Villanova Researchers Receive Clean Water Grant from National Science Foundation

VILLANOVA, Pa. - In a world of increasing demand on a limited water supply, technology that can purify water more efficiently could benefit millions of people. Villanova researchers from the College of Engineering, in partnership with a researcher from Drexel University, received a grant from the National Science Foundation (NSF) to develop a technology that could greatly improve water and wastewater treatment facilities’ ability to remove contaminants from water. These facilities include domestic water and wastewater treatment plants, and industries that treat their own wastewater on-site.

Membrane separation systems are one of the most promising methods of purifying water that contains high salt content (such as brackish or salt water in desalination plants), and for reusing industrial and domestic wastewater. Unfortunately the single greatest obstacle to implementation of membrane systems is fouling of the membranes. That is, the material that is filtered can quickly clog the membrane, and cleaning or replacing the membranes is expensive and time consuming. When the systems are not cleaned or replaced as often as needed, more energy is needed for pumping and the quality of product water can suffer. If the problem of membrane fouling can be solved, it could reduce operational costs, increase the number and type of locations that could use this technology, and provide more clean water to the world. The Villanova research team has developed a self-cleaning membrane technology that has great promise for mitigating membrane fouling.

The NSF’s Chemical and Biological Separations program awarded $246,942 to support work by Dr. Brian Chaplin and Dr. Metin Duran at Villanova University and $145,000 to support work by Dr. Yossef Elabd at Drexel University to develop and test reactive electrochemical membranes (REMs) for water treatment applications. The novel REM acts to both filter and destroy contaminants on its surface. These self-cleaning properties will allow the REM to have a long operational life without membrane fouling, and have the potential to greatly enhance the potential applications of membrane technologies. Work will focus on understanding the mechanisms of operation of the REMs at the fundamental level by using advanced characterization techniques. This work seeks to lay the groundwork for a new generation of reactive electrode materials that will have utility in a vast number of applications.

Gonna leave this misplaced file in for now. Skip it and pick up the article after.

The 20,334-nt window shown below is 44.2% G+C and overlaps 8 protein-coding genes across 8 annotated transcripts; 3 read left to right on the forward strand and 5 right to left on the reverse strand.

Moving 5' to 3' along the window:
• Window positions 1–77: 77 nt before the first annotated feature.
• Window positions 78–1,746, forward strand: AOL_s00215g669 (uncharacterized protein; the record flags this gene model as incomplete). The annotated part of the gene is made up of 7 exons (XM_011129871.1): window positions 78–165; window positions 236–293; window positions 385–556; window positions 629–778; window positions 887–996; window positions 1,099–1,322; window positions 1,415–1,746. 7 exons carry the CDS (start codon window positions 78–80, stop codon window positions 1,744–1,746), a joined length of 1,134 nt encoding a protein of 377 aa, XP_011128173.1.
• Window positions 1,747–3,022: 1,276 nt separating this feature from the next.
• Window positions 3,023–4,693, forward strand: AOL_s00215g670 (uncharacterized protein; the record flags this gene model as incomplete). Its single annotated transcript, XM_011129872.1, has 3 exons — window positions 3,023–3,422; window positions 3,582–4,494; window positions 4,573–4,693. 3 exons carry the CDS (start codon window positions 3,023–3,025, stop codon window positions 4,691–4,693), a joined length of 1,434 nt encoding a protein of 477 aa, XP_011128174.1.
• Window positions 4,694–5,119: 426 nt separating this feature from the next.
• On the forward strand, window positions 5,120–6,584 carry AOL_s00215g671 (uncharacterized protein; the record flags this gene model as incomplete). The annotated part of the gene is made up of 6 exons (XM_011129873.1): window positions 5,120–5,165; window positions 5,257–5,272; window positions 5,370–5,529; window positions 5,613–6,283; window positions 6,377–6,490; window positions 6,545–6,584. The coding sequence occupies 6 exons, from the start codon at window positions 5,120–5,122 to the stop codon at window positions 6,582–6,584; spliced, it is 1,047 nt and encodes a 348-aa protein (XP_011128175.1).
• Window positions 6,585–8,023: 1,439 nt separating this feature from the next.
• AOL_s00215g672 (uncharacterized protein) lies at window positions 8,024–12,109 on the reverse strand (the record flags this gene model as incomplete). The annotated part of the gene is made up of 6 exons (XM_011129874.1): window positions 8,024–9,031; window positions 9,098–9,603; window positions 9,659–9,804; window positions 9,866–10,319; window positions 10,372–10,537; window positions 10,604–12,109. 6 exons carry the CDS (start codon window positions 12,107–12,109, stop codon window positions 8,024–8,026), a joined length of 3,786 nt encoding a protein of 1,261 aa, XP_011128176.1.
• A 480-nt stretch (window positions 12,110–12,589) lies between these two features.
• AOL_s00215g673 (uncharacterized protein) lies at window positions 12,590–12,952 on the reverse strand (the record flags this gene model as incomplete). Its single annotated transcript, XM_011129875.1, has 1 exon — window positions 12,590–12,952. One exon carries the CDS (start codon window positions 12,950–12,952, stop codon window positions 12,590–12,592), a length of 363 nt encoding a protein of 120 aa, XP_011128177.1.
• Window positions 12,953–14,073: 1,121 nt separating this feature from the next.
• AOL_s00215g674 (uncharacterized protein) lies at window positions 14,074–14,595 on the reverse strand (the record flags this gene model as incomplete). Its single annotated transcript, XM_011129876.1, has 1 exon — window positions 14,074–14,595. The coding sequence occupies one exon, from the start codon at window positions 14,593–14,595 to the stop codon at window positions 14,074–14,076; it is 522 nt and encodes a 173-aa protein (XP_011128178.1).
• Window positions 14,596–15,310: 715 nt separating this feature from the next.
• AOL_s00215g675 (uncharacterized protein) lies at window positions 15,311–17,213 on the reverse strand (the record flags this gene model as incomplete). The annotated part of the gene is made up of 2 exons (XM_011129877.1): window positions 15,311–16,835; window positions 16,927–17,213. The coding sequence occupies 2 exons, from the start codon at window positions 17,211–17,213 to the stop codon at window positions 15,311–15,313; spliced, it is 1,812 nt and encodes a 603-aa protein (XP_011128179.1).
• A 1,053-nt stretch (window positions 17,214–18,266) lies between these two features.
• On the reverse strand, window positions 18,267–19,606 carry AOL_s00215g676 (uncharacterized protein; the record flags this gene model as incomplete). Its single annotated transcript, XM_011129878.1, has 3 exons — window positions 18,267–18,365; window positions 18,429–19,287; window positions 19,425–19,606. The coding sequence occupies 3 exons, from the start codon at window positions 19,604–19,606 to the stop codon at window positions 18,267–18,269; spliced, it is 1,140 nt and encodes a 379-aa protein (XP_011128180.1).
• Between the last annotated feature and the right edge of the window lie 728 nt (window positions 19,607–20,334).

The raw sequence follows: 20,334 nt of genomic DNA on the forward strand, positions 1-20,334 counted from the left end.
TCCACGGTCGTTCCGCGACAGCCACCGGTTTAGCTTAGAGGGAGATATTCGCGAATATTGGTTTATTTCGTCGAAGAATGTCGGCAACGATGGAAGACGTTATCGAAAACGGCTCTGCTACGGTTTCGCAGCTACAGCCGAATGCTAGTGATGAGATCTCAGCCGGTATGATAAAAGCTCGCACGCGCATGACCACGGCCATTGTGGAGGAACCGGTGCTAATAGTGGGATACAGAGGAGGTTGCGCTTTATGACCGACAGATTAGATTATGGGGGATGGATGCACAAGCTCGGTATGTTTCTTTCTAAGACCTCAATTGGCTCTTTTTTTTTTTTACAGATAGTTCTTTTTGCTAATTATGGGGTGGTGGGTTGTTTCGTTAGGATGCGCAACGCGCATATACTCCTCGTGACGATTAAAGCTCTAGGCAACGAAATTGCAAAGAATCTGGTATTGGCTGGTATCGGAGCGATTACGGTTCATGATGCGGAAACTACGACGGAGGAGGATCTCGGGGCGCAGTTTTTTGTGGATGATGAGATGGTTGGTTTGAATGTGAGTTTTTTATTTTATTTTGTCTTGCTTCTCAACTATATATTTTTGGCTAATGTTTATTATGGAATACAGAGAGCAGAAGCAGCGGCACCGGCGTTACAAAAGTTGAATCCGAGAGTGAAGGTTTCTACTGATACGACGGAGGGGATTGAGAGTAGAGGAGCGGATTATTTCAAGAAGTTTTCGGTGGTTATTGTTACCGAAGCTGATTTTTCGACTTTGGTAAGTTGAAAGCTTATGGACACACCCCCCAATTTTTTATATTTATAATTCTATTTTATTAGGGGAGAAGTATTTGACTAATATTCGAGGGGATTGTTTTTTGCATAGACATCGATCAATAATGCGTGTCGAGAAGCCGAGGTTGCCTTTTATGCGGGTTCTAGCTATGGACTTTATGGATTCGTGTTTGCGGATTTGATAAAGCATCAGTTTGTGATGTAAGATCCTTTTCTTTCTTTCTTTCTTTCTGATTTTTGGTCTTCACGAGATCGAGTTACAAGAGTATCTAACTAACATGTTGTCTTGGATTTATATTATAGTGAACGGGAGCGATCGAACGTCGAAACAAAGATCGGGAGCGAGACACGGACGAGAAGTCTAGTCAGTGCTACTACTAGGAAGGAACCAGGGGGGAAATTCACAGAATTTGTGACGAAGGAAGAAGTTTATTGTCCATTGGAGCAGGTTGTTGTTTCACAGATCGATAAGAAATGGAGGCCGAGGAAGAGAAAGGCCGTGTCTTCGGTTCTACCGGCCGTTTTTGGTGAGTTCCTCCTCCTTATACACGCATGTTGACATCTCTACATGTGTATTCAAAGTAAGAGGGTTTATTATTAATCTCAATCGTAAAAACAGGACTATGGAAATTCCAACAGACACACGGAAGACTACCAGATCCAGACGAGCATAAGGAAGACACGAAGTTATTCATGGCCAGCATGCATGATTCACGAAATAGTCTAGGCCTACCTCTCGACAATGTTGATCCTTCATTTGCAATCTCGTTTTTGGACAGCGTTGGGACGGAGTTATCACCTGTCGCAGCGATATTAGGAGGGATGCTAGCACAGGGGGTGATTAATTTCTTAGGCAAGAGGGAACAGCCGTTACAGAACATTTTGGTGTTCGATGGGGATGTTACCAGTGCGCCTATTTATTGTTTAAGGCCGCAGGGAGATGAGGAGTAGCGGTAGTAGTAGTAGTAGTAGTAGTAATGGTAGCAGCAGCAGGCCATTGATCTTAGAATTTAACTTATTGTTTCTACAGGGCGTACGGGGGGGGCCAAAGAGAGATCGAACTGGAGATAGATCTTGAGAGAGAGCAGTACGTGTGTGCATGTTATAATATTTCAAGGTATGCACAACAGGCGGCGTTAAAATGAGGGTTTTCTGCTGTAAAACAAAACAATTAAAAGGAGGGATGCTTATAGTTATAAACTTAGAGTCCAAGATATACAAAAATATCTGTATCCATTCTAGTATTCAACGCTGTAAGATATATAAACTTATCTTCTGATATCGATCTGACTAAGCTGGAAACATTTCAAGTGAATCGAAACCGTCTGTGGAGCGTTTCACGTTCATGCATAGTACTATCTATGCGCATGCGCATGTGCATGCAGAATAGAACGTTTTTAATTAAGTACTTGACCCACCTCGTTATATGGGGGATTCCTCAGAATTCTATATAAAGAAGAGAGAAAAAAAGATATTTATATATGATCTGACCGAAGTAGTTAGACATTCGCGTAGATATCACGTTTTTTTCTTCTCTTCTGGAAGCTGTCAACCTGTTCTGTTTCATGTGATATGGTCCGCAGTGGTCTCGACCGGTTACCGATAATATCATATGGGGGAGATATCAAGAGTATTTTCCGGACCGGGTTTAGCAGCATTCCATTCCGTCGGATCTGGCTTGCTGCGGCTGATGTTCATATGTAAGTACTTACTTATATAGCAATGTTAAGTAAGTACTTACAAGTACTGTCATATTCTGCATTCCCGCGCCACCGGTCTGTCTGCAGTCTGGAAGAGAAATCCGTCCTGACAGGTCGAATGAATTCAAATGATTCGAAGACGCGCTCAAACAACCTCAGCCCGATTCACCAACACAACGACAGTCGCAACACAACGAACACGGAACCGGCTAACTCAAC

The development of a successful REM would be a monumental step in overcoming the primary downfall of membrane separation systems (Membrane Fouling).  The work proposed here has the potential to lay the groundwork for the development of REMs that can operate with minimal fouling which will result in more efficient aqueous separations, and reduce the frequency of off-line cleaning. Such an accomplishment would radically change the fields of Environmental and Chemical Engineering, and has broad applications in water treatment and other fields. Specifically, the proposed research is expected to contribute significantly to two main areas in water treatment: 1) membrane filtration and 2) water disinfection.

About Villanova University: Since 1842, Villanova University’s Augustinian Catholic intellectual tradition has been the cornerstone of an academic community in which students learn to think critically, act compassionately and succeed while serving others.  There are more than 10,000 undergraduate, graduate and law students in the University's five colleges – the College of Liberal Arts and Sciences, the Villanova School of Business, the College of Engineering, the College of Nursing and the Villanova University School of Law. As students grow intellectually, Villanova prepares them to become ethical leaders who create positive change everywhere life takes them.